Monday, January 14, 2013

Overcoming Fear of Commitment - Rayni Peavy

Two months before walking down the aisle the fear hit. What if I’m making the wrong decision? What if God has someone else for me to marry and I misunderstood? What if I wake up the day after the wedding and think I’ve made a big mistake? Have you ever played the “what if” game? If so, you know it’s a losing battle. Many of us have wrestled with fear of commitment; especially when it comes to a serious life-long commitment like marriage. So, what do we do with that fear?

In order to overcome the fear it’s helpful to get to the root of the issue. There we find that fear is either caused by a legitimate reason that needs to be addressed or it’s something that is simply a “what if” question that cannot be answered and that needs to be released.

Red flag warning.
A red flag weather warning means there is a potential disaster headed your way and you need to pay attention. The same is true in relationships. If you find that your fear of commitment is caused by a legitimate red flag, this is a warning of a potential future crisis that should be taken seriously now. Every red flag needs to be genuinely addressed by both people before marriage, with counseling often being helpful and necessary. What are some legitimate flags? There are many but here are a few:
  • Fear that your fiance will cheat when you’re married because he has cheated while you are dating
  • Fear of serious financial issues because your fiance is in major debt and lacks wise spending habits
  • Fear of major clashes in daily life or while raising children due to your fiance having a different faith

When to tell the “What ifs” to get lost!
If there are no genuine red flags, and you yourself are confident that you are ready to be married, then it is likely that the fear of commitment is due to those pesky “what ifs” that most everyone feels at one point or another; those questions that really can’t be answered ahead of time. For example, What if we stop being attracted to each other? What if we grow apart? What if one day I don’t think I love him anymore? What if…? Here are some things that can help you know when to happily make a commitment despite a few “what if” fears:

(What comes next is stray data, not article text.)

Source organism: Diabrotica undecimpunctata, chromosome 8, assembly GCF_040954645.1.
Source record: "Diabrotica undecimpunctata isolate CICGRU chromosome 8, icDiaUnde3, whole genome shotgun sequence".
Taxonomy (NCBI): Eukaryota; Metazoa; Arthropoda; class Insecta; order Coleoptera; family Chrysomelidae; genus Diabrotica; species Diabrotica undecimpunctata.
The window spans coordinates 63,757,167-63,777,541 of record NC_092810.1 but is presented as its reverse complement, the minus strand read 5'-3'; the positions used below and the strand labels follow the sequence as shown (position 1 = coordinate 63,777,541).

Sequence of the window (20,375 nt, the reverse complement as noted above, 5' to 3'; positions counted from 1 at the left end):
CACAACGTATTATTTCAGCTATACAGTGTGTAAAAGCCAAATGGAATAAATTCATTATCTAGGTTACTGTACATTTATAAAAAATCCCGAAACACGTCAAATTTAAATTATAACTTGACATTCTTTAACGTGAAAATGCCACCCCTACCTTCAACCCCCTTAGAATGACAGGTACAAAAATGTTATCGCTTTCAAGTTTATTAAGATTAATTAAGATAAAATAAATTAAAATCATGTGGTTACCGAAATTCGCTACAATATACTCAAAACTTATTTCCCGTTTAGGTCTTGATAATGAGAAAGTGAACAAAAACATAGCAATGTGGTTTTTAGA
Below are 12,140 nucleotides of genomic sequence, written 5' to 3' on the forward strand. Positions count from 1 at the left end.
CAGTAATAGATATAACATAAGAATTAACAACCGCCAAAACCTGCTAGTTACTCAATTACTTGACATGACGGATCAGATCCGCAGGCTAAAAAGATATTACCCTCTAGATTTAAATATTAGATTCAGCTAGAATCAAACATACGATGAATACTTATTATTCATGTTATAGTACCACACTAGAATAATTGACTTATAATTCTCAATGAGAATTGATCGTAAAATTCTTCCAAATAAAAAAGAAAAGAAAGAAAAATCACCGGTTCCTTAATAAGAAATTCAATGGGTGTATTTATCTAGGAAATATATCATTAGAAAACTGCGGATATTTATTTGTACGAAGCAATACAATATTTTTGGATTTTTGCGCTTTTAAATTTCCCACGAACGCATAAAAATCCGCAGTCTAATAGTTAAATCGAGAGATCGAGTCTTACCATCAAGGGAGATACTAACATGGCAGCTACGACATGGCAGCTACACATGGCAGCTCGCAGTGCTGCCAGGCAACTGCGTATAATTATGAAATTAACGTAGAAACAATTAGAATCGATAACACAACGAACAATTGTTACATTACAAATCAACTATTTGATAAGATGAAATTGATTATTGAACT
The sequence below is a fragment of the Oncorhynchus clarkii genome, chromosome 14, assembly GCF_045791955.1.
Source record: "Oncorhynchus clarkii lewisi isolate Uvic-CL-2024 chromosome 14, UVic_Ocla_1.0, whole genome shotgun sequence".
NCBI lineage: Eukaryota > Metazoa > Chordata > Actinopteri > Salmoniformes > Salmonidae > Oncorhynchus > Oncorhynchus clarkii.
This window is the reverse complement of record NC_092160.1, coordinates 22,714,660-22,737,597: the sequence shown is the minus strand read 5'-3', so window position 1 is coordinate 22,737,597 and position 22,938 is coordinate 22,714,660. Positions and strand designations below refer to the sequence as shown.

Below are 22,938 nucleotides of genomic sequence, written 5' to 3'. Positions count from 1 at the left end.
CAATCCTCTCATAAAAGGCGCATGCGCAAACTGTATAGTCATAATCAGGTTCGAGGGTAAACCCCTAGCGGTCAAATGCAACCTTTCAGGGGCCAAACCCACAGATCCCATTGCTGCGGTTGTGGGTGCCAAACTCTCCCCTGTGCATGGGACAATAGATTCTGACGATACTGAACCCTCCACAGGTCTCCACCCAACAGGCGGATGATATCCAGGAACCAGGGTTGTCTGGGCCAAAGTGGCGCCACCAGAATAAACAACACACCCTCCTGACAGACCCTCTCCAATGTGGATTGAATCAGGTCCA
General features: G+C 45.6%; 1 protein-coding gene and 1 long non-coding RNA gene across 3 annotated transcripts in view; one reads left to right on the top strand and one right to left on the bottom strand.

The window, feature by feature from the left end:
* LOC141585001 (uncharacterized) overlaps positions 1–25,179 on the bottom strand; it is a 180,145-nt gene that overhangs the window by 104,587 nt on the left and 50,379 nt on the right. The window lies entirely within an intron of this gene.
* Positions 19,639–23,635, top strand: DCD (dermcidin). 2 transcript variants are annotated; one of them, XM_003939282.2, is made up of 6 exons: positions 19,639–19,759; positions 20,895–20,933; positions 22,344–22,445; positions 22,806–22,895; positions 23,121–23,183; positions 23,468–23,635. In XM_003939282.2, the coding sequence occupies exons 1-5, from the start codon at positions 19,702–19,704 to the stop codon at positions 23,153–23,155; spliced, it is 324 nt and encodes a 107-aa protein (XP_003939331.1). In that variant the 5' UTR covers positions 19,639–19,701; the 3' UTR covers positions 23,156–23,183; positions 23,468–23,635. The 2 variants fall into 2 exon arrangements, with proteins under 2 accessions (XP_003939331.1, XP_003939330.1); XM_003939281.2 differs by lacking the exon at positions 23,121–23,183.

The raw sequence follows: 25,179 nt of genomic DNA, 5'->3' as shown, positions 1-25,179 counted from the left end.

• No red flags in your own or your fiance’s character or in your relationship.
  • You are both emotionally, spiritually and financially healthy.
  • There are godly people who know you and your fiancĂ© well, and affirm that you are well-matched.
  • Pre-marriage counseling and communication with your fiance has revealed that you are well-suited regarding thoughts on faith, living daily life, where to live, how to raise kids, how much involvement you will have with each other’s families, views on money, etc.
Go with your gut.
Several weeks before my wedding when I expressed to several friends my fears of getting married, most of them said, “Don’t worry, it’s completely normal to feel that way.” One friend, however, freaked me out when she said, “I never had one doubt about marrying my husband so if you have even the tiniest doubt or fear I suggest postponing the wedding.” This is good advice when there is a genuine red flag however when your fear falls under the general “what if” category, I would suggest that the fear is something that should simply be released.

After much introspection pre-wedding, I realized once again that there were no red flags in my relationship with my fiancĂ©. I felt confident that I loved him and I was genuinely ready to be married to him. Two years post-wedding I can say that other than following Jesus, marrying my husband is the smartest, best and happiest decision I have ever made; and all of those “what ifs” that hounded me before are permanently gone.

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